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Open Access Research

PfeIK1, a eukaryotic initiation factor 2α kinase of the human malaria parasite Plasmodium falciparum, regulates stress-response to amino-acid starvation

Clare Fennell12, Shalon Babbitt3, Ilaria Russo3, Jonathan Wilkes4, Lisa Ranford-Cartwright5, Daniel E Goldberg3* and Christian Doerig16*

Author Affiliations

1 INSERM U609, Wellcome Centre for Molecular Parasitology, Biomedical Research Centre University of Glasgow, 120 University Place, Glasgow, G12 8TA, UK

2 Institute of Immunology and Infection Reasearch, School of Biological Sciences, University of Edinburgh, West Mains Road, Edinburgh, EH9 3JT, UK

3 Departments of Medicine and Molecular Microbiology, Howard Hughes Medical Institute, Washington University Box 8230, 660 S. Euclid Ave, St. Louis, MO 63110, USA

4 Wellcome Centre for Molecular Parasitology, University of Glasgow, 120 University Place, Glasgow G12 8TA, UK

5 Division of Infection and Immunity, Faculty of Biomedical and Life Sciences, University of Glasgow, 120 University Place, Glasgow G12 8TA, UK

6 INSERM U609, Global Health Institute, Ecole Polytechnique Fédérale de Lausanne (EPFL), Station 19, CH-1015 Lausanne, Switzerland

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Malaria Journal 2009, 8:99  doi:10.1186/1475-2875-8-99

Published: 12 May 2009

Abstract

Background

Post-transcriptional control of gene expression is suspected to play an important role in malaria parasites. In yeast and metazoans, part of the stress response is mediated through phosphorylation of eukaryotic translation initiation factor 2α (eIF2α), which results in the selective translation of mRNAs encoding stress-response proteins.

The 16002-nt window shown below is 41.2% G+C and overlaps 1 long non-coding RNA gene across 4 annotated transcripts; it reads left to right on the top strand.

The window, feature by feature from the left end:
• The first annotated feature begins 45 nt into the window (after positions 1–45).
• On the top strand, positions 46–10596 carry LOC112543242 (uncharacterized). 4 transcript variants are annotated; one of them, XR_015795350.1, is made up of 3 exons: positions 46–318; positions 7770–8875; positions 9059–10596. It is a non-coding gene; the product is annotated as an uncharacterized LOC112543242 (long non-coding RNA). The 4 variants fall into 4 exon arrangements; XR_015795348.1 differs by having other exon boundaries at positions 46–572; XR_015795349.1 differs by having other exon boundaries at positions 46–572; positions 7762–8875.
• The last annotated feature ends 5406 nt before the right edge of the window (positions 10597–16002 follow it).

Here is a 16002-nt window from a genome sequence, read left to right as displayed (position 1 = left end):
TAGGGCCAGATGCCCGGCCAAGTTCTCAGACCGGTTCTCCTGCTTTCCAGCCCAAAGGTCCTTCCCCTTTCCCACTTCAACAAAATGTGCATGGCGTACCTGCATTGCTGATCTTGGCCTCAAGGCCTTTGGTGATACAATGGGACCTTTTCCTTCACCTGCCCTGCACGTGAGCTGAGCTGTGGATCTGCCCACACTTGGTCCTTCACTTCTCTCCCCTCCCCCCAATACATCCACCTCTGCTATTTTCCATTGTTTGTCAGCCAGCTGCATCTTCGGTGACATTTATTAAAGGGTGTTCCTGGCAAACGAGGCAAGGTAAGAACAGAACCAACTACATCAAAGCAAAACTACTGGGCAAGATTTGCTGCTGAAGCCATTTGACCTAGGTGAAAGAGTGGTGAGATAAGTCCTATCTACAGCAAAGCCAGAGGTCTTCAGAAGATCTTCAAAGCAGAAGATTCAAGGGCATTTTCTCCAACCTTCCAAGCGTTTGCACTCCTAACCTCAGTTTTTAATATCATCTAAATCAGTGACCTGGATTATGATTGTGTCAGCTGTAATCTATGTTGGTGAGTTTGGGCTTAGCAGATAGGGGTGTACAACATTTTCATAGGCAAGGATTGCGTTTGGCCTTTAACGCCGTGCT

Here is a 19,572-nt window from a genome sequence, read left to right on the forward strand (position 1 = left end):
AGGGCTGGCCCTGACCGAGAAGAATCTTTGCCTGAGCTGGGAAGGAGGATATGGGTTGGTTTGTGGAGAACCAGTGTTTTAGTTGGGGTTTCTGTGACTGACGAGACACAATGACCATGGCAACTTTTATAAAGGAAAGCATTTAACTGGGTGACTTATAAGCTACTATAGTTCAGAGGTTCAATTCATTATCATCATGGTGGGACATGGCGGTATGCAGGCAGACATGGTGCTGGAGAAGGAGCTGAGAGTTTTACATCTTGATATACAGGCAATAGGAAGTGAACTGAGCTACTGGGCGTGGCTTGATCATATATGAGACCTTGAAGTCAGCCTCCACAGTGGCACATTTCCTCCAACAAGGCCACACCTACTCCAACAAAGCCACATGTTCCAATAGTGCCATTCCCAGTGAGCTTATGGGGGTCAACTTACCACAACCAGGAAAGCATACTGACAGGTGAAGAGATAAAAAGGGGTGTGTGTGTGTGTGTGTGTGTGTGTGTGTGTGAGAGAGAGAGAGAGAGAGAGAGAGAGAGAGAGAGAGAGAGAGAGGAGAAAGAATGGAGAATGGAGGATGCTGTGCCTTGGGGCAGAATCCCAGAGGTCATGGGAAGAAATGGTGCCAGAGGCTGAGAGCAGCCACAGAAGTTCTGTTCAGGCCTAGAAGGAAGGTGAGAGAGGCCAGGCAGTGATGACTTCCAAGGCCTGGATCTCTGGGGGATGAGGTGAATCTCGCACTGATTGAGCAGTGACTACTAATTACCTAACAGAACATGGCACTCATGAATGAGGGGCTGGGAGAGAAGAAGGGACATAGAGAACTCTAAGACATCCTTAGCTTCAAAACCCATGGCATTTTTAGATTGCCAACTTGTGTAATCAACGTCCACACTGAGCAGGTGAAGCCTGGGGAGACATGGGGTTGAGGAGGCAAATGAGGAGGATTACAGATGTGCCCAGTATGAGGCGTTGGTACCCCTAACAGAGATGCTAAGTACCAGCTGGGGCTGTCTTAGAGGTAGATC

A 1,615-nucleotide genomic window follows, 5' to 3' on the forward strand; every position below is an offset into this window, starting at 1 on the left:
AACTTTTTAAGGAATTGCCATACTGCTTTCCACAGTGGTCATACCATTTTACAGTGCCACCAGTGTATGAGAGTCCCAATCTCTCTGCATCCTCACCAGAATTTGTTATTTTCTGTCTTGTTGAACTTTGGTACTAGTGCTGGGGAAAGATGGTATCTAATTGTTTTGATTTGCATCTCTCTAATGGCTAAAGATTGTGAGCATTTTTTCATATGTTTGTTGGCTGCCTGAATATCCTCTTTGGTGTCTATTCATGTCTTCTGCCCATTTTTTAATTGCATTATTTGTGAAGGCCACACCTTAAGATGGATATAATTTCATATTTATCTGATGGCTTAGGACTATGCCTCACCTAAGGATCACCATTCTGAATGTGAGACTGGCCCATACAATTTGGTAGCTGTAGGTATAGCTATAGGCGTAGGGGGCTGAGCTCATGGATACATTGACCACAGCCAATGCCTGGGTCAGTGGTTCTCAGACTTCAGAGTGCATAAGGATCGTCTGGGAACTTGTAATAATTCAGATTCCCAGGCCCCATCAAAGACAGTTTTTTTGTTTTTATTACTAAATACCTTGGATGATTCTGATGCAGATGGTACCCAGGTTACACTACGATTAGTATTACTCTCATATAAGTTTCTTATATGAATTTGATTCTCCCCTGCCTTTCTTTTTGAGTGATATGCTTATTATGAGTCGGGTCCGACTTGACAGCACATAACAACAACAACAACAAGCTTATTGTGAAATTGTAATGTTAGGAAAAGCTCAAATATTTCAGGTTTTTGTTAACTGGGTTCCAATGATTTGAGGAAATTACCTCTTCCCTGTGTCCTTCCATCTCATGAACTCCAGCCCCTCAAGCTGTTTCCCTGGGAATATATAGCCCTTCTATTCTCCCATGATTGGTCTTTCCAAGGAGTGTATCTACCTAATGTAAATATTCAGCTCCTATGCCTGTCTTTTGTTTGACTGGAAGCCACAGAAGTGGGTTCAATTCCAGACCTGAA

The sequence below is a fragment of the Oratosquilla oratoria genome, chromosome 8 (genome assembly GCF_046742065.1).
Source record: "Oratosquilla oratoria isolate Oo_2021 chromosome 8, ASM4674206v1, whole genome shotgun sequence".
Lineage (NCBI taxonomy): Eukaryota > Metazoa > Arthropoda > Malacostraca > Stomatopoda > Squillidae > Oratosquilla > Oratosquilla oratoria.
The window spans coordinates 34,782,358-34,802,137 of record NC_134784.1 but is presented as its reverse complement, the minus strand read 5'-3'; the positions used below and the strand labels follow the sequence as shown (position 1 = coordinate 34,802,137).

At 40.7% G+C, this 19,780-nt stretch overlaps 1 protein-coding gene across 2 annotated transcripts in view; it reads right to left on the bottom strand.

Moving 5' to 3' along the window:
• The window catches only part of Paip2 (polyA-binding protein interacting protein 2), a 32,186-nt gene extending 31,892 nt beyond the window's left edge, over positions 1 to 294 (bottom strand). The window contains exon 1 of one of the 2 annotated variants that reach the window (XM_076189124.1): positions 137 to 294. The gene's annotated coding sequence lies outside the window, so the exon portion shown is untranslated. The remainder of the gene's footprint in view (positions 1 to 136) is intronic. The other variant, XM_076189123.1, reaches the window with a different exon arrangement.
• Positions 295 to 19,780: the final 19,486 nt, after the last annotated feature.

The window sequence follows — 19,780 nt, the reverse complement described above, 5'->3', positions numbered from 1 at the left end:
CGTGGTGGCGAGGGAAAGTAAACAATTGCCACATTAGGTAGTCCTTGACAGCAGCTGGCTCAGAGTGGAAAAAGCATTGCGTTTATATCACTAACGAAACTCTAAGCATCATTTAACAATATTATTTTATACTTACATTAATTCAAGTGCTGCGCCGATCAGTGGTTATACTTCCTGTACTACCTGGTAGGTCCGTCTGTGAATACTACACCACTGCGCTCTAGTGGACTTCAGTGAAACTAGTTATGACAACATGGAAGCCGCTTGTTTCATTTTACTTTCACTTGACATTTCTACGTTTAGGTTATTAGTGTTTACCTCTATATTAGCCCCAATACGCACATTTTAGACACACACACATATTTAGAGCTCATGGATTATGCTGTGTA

Methods

The impact of starvation on the phosphorylation state of PfeIF2α was examined. Bioinformatic methods were used to identify plasmodial eIF2α kinases. The activity of one of these, PfeIK1, was investigated using recombinant protein with non-physiological substrates and recombinant PfeIF2α. Reverse genetic techniques were used to disrupt the pfeik1 gene.

Results

The data demonstrate that the Plasmodium falciparum eIF2α orthologue is phosphorylated in response to starvation, and provide bioinformatic evidence for the presence of three eIF2α kinases in P. falciparum, only one of which (PfPK4) had been described previously. Evidence is provided that one of the novel eIF2α kinases, PfeIK1, is able to phosphorylate the P. falciparum eIF2α orthologue in vitro. PfeIK1 is not required for asexual or sexual development of the parasite, as shown by the ability of pfeik1- parasites to develop into sporozoites. However, eIF2α phosphorylation in response to starvation is abolished in pfeik1- asexual parasites

Conclusion

This study strongly suggests that a mechanism for versatile regulation of translation by several kinases with a similar catalytic domain but distinct regulatory domains, is conserved in P. falciparum.